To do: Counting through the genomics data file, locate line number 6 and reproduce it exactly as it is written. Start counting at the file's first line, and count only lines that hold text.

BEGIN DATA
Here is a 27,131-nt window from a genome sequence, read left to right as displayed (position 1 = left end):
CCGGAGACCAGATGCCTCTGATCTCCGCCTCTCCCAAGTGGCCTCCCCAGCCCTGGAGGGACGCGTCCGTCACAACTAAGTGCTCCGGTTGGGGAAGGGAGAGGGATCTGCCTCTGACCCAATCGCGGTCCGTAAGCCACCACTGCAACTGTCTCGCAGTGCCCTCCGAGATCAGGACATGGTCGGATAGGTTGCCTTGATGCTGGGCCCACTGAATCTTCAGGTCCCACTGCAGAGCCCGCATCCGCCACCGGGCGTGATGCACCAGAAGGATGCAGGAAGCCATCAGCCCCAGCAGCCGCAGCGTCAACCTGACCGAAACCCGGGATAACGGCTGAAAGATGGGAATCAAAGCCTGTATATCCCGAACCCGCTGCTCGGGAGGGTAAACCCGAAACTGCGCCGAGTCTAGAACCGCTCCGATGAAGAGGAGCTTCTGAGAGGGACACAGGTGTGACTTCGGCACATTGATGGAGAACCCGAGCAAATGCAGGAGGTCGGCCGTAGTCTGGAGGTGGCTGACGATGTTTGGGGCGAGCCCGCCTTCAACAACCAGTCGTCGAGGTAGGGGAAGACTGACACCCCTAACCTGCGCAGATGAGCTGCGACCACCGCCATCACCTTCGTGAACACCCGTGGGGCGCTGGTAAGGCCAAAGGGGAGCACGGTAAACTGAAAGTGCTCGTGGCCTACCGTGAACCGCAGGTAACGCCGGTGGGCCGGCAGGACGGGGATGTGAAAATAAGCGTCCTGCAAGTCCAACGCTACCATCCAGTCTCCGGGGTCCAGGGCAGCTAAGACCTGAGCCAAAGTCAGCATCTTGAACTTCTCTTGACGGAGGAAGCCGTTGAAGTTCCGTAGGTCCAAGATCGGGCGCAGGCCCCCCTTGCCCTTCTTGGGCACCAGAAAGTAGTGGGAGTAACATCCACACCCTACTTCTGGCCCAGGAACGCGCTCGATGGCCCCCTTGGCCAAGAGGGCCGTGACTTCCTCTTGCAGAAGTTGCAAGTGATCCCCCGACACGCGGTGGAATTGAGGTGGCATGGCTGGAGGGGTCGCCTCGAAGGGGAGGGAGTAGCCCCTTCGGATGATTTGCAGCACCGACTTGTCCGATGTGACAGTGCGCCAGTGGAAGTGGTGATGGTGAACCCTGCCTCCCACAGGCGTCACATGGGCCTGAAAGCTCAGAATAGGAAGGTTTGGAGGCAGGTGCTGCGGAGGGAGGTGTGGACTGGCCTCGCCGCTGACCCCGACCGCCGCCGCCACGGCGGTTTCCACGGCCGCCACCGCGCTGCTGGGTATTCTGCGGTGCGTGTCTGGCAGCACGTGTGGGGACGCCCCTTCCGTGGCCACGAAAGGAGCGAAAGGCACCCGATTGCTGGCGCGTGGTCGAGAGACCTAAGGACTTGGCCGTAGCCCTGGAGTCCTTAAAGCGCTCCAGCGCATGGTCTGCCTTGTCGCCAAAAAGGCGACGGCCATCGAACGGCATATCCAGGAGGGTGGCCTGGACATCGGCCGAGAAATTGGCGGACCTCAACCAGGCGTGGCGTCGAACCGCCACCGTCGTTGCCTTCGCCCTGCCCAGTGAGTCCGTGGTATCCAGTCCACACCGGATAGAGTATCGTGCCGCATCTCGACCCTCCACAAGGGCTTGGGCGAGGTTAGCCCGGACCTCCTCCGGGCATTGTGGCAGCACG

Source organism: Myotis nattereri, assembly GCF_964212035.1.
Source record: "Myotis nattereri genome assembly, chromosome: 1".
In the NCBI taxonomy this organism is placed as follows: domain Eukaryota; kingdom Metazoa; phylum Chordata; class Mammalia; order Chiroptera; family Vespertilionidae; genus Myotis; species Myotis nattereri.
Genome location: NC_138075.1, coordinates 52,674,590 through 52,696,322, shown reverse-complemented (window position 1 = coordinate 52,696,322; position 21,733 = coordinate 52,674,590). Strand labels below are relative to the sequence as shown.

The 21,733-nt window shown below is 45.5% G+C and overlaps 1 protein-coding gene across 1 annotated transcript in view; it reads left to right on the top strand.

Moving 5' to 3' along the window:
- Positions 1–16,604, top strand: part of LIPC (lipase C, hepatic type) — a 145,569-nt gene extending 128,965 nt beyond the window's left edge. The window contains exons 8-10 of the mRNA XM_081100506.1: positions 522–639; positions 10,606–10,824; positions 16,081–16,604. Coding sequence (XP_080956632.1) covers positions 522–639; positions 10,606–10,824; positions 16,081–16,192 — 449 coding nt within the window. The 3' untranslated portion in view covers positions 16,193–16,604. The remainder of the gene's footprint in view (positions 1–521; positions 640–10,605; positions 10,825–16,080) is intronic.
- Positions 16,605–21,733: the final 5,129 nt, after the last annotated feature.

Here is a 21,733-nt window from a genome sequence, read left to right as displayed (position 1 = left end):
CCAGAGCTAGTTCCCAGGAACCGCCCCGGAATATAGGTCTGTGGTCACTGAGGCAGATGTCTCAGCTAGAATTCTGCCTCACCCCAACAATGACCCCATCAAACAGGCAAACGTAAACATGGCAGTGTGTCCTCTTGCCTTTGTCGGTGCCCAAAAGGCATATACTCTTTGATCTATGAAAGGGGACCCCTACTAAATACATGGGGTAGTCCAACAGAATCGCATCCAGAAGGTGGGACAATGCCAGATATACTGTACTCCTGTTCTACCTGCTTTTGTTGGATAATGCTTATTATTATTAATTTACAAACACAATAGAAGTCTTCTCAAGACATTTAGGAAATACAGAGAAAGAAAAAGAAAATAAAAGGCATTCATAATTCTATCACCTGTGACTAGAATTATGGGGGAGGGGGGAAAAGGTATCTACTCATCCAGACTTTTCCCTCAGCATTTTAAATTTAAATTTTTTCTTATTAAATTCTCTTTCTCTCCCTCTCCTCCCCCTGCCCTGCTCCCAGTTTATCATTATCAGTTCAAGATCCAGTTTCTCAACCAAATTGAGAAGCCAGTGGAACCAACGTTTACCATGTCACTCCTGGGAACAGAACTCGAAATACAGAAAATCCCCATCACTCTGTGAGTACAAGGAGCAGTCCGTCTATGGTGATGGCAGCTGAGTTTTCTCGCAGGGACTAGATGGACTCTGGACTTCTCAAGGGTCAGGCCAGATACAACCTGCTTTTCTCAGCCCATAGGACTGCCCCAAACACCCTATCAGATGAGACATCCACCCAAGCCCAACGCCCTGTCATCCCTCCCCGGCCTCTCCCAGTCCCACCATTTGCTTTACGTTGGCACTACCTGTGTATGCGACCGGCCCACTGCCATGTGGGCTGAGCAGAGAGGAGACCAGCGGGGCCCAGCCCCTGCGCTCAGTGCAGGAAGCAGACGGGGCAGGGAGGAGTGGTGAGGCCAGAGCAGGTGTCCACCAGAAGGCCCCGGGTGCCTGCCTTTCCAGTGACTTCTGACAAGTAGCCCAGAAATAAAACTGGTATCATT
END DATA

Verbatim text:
Genome location: NC_138075.1, coordinates 52,674,590 through 52,696,322, shown reverse-complemented (window position 1 = coordinate 52,696,322; position 21,733 = coordinate 52,674,590). Strand labels below are relative to the sequence as shown.